Rubric takes on entrenched traditions with Virtual Practices

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12 September 2012


Rubric has chosen Virtual Practices to support its ambition to stay at the forefront of change in the legal sector.

The firm was founded by director James Howell this year as one of the new breed of dynamic, forward-thinking law firms launched in the wake of the Legal Services Act.

With five lawyers covering corporate, commercial, litigation, property and employment law, he saw the choice of the firm’s software system as being key to its goal of providing high-quality, cost-effective legal advice to SMEs.

In February Rubric went live with Virtual Practices and is already seeing the value of the hosted legal software and outsourced cashiering service.

“For too long, the industry has been entrenched in traditions that serve the firm and not the client. By freeing ourselves from unnecessary overheads and protocols, we have created a streamlined service where the bottom line is that the client pays less,” said James Howell.

“Our firm has a refreshingly modern structure, whereby instead of the traditional ‘pyramid’ model with the partners at the top, our team is made up exclusively of senior, multi-specialist lawyers who work as self-employed consultants, pooling their collective resources as happens in a barristers’ chambers.

“All of this anticipates how we see the legal profession looking in 10 or 20 years’ time, with the impact of IT and the growth of various internet legal providers, the advent of alternative business structures, and the way the wider market and the economy in general is changing the way clients source their legal services.

“Increasingly clients demand the high level of service which they have always enjoyed but at a lower cost, and one of the ways we can provide this is by using providers like Virtual Practices.”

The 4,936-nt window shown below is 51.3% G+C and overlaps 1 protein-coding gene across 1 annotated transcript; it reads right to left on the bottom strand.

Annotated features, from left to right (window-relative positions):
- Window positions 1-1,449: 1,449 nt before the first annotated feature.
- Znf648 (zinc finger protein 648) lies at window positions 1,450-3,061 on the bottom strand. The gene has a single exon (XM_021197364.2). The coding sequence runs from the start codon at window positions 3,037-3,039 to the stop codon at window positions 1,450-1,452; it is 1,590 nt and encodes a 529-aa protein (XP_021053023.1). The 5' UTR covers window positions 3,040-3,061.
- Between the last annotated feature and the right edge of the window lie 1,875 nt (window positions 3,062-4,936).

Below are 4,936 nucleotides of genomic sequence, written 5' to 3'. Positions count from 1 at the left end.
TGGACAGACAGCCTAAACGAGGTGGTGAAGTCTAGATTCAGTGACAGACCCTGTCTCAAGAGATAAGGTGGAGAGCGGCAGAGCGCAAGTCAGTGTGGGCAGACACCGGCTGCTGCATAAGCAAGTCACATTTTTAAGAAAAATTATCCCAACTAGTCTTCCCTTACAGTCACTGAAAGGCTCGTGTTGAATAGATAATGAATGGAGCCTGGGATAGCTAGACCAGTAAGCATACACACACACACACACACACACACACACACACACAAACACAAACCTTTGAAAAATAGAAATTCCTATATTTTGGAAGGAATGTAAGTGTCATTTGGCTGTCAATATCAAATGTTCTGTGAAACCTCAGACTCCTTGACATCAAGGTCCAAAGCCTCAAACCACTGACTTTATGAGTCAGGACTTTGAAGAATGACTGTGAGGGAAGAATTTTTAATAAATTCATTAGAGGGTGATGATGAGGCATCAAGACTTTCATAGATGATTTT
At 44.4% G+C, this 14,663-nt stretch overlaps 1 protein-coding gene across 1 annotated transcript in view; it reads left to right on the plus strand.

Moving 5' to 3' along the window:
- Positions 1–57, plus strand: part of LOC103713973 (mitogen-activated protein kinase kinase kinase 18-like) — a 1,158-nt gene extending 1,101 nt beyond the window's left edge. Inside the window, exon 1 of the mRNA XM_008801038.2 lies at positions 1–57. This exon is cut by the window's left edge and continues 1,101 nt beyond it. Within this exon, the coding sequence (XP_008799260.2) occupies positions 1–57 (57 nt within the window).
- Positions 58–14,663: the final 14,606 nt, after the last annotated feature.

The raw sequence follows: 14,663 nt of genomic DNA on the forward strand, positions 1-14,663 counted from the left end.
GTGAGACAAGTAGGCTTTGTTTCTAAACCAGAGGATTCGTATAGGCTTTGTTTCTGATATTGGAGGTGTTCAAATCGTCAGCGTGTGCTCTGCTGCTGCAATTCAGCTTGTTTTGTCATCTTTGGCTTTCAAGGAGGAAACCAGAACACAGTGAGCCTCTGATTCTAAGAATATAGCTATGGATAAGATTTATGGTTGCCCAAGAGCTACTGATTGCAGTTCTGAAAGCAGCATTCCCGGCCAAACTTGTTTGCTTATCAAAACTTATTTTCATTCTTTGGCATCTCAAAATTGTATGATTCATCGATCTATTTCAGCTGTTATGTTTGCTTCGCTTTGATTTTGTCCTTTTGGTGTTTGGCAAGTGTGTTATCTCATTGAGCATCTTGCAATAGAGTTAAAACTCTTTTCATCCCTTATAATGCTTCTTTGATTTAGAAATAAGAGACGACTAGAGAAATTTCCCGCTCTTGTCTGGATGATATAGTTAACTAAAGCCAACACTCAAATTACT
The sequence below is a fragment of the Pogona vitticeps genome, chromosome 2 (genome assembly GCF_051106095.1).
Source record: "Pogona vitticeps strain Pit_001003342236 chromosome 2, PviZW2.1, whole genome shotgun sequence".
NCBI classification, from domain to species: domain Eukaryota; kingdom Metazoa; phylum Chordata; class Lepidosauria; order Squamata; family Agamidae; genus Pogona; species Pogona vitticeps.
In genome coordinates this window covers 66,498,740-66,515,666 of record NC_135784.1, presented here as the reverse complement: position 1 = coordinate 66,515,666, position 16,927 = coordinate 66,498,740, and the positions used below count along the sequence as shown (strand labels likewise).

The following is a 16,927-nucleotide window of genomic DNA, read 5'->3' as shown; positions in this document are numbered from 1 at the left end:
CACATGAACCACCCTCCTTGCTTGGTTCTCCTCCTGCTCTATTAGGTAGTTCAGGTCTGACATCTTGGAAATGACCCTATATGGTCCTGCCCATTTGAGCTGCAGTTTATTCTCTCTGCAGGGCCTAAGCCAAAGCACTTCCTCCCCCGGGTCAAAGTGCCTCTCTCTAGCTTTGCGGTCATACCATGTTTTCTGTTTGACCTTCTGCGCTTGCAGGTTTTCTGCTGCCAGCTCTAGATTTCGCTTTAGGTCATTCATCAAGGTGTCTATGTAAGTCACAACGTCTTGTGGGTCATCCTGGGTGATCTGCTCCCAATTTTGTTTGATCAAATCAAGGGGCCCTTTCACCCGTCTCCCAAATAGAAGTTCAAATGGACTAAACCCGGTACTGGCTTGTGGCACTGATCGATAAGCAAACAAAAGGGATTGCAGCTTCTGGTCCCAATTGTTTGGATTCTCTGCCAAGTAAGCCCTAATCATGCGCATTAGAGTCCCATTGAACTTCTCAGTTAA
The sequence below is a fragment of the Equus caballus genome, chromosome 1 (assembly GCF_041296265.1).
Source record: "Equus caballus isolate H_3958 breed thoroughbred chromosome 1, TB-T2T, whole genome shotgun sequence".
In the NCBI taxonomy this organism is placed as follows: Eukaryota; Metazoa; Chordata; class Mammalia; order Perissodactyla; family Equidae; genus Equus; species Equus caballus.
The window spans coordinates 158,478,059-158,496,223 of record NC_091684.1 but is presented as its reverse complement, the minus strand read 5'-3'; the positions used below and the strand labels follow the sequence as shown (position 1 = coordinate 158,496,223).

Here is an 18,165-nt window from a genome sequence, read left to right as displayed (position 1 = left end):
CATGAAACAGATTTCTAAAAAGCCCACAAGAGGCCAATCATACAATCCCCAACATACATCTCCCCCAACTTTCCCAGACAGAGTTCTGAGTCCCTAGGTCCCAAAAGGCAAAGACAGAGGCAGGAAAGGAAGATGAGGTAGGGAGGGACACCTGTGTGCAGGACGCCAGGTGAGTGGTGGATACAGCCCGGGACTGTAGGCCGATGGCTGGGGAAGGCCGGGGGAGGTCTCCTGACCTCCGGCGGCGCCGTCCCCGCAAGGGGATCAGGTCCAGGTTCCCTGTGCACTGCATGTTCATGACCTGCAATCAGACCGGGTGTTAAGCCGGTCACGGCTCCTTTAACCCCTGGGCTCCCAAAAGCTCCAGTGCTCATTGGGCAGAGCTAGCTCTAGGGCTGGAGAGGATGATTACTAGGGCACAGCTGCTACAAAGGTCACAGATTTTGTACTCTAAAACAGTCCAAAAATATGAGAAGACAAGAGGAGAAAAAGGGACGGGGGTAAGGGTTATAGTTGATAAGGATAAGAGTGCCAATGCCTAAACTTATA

Mr Howell said the firm’s use of Virtual Practices will grow in line with the firm’s expansion in the coming years. “Virtual Practices allows our lawyers to access the system wherever they are, including the case management and accounts system, making it easy for us to keep track of everything remotely. The team is always very responsive and any queries we may have are dealt with very quickly.

“All in all the system is a perfect fit for us because it is cost-efficient and totally scalable, so we can add users very easily as we grow in the coming months and years.”

Natalie Jennings, who heads up Virtual Practices, which is a division of legal software supplier (SOS), said: “Many of Virtual Practice’s attributes make it an attractive option for ambitious start-ups such as Rubric, for example the fact that it removes the requirement to employ a full-time legal cashier.”



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Be careful you do not leave anything behind: will we see the end of chambers?

Charles Feeny

Experience of practice by digital support suggests that working practices will become much more informal and spontaneous, not requiring support by specific entities or even contractual arrangements. This is likely to be particularly true of the Bar, which is or should be a profession focusing on individuals. The future of the Bar is more likely to resemble a library as seen in Scotland and Ireland – albeit an electronic library – rather than the traditional chambers structure.

January 18th, 2017